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Jaro v. Jaro

Supreme Court of Vermont

September 14, 2018

Donna M. Jaro
Todd M. Jaro

          Supreme Court On Appeal from Superior Court, Chittenden Unit, Family Division. Kirstin K. Schoonover, J.

          Catherine E. Clark of Clark, Werner & Flynn, P.C., Burlington, for Plaintiff-Appellee.

          Peter F. Langrock of Langrock Sperry & Wool, LLP, Middlebury, for Defendant-Appellant.

          Reiber, C.J., Skoglund, Robinson, Eaton and Carroll, JJ.

          ROBINSON, J.

         ¶ 1. Husband, Todd M. Jaro, appeals a final divorce order issued by the superior court, family division. Husband challenges the court's property division, and asserts the court erred in awarding him an amount of spousal maintenance outside the statutory guideline without stating a reason for diverging from the guideline. 15 V.S.A. § 752(b)(8). We affirm.

         ¶ 2. The trial court found the following. The parties married in 1989 and separated in 2016-a long-term marriage. When wife Donna Jaro filed for divorce in September 2016, she was fifty years old and in good health. Husband was fifty-four years old and was in relatively good health, although he had well-managed diabetes and, beginning late in the marriage, depression. The parties have two grown children.

         ¶ 3. Neither party attended college. Wife spent long hours taking care of the household and children, and was also the primary breadwinner. She works for the Department of Homeland Security, with an annual salary of $135, 000. Husband worked as a mechanic in various repair shops during the marriage, and at one point set up a home garage. The parties spent at least $70, 000 to set up this venture. Husband was voluntarily underemployed throughout the marriage. He currently has a job doing maintenance work and working on cars for forty hours per week at eighteen dollars per hour, grossing around $38, 000 per year. The trial court found that husband could earn as much as twenty-five dollars per hour, or $52, 000 per year, given his work experience and skills as a mechanic.

         ¶ 4. In 2007, husband started his own business as an independent tool distributor. The parties bought a $75, 000 truck and $40, 000 in tools for this business, which operated at a loss. The truck and tools are currently at an auction house. Wife proposed to sell them to help pay marital debt; she asked to control the sale because she stated that husband had refused to cooperate. Wife believed she could get $50, 000 for these items, which the court found credible. The record reflects that husband valued these items at $75, 000 and was willing to accept them in "his column" of the property division balance at that higher value.

         ¶ 5. Wife introduced a January 2015 report showing accounts receivable from this tool business of $66, 223 and testified that they were collectible. Husband acknowledged that he was not actively pursuing those accounts; he explained that they were old and opined that he could collect $5, 000 of that amount. The court found that "with a little effort" husband could probably collect at least $20, 000.

         ¶ 6. Both parties had retirement accounts. Wife had a Thrift Saving Plan (TSP) and a government pension (FERS). The value of the TSP was $268, 260.00 at the time of separation, and by June 2017 it had increased to $305, 401.99. However, wife owes $16, 000 in loans taken against the TSP account during the marriage to support husband's businesses and to pay off marital debt. Husband held three retirement accounts totaling $15, 219.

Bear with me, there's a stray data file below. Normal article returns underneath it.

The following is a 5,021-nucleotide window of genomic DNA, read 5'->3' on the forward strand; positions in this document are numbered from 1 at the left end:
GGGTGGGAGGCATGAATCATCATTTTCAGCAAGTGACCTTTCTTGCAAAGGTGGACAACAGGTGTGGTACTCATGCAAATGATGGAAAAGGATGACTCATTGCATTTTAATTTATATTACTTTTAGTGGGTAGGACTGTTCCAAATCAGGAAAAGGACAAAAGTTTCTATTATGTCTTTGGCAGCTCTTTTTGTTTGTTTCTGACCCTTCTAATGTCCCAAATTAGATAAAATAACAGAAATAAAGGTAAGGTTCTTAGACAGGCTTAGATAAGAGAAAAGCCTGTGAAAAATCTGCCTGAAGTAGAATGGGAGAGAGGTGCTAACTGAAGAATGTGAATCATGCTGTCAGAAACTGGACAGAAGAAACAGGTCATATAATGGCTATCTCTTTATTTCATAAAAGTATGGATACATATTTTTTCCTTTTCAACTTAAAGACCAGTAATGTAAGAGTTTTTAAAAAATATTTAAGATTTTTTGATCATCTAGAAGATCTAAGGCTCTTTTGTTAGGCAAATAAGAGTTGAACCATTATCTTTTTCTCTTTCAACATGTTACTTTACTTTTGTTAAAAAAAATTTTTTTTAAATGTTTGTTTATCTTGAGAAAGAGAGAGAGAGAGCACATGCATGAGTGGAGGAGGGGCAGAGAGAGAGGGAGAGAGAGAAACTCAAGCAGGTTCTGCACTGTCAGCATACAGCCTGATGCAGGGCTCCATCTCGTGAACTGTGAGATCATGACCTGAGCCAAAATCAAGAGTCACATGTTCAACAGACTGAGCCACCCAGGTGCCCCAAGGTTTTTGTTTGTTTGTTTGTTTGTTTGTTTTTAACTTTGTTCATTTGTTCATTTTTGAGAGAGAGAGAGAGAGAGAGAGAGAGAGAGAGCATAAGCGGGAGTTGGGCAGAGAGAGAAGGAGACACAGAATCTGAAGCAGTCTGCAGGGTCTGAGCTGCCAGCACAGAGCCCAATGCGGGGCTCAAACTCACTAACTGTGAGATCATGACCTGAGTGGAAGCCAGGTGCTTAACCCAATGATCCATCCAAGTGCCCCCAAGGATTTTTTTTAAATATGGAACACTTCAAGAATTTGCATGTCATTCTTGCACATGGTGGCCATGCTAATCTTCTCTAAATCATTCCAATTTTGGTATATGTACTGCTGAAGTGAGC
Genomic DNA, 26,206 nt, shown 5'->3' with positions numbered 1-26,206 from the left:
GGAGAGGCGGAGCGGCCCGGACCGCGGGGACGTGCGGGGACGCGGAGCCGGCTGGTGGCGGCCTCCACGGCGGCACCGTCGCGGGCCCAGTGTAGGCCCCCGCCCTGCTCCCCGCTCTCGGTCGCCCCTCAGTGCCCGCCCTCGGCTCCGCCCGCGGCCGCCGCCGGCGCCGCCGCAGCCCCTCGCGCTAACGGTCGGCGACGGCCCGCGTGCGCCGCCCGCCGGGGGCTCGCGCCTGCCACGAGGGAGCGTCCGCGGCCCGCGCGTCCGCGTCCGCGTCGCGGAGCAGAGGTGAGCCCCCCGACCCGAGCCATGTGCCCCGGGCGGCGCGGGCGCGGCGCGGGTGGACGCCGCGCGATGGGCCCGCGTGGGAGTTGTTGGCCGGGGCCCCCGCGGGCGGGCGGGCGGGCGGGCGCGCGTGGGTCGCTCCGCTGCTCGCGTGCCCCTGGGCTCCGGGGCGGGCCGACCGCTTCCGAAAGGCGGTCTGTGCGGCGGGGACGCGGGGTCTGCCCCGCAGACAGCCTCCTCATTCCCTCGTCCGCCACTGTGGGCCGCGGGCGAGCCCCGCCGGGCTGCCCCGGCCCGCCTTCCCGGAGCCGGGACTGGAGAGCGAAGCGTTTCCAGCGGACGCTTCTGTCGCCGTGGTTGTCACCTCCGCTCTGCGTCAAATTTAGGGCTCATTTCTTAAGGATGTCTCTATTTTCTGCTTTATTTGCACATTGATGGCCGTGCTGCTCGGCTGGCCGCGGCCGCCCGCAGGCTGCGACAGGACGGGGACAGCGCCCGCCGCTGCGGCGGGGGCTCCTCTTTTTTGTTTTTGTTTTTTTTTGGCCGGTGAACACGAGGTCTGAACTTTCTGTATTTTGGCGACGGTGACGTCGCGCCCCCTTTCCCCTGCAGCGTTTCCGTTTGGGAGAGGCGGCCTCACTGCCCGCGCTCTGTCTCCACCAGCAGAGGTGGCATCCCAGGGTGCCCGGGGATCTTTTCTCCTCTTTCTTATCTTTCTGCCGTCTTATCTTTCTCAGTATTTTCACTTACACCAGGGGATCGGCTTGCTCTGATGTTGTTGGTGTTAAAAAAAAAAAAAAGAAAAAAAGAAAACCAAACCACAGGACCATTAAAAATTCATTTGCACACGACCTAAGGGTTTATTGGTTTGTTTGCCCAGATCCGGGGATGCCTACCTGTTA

¶ 7. The marital home, where wife was living at the time of the final divorce, was worth $355, 000, with a mortgage of $286, 672 and net equity of $68, 238. The court itemized nearly $39, 000 of marital debt in husband's name, as well as around $134, 000 in joint marital debt, including the $16, 000 loan against wife's TSP account and nearly $80, 000 of student loan debt for the parties' daughter on which wife was a cosigner.

         ¶ 8. The trial court made extensive findings based on testimony from wife and the daughter that husband was physically abusive to both throughout the marriage. The court found that husband had harmed the family physically and emotionally as a result. The court found that there was no evidence that these behaviors were caused by husband's depression. In addition, the court described various instances of financial mismanagement and other malfeasance by husband after separation, resulting in unpaid bills and depletion of marital assets.

         ¶ 9. Based on the above, the court explained that, although it normally divides marital property evenly in a long-term marriage, in this case husband's abusive behavior during the marriage and his actions at the end of the marriage and ensuing separation that depleted the parties' assets prompted the court to depart from an even split. The court awarded husband $90, 000 from wife's TSP-substantially less than half of the value of the parties' combined retirement accounts (which totaled around $320, 000 at the time of the final hearing). With respect to wife's FERS pension, the court awarded husband forty-five percent of the marital portion. The court awarded the marital home to wife and required her to pay husband half the equity-$34, 119. The court awarded wife additional marital property worth $86, 754 and debt of $66, 465.[1] The assets awarded to wife included husband's ...

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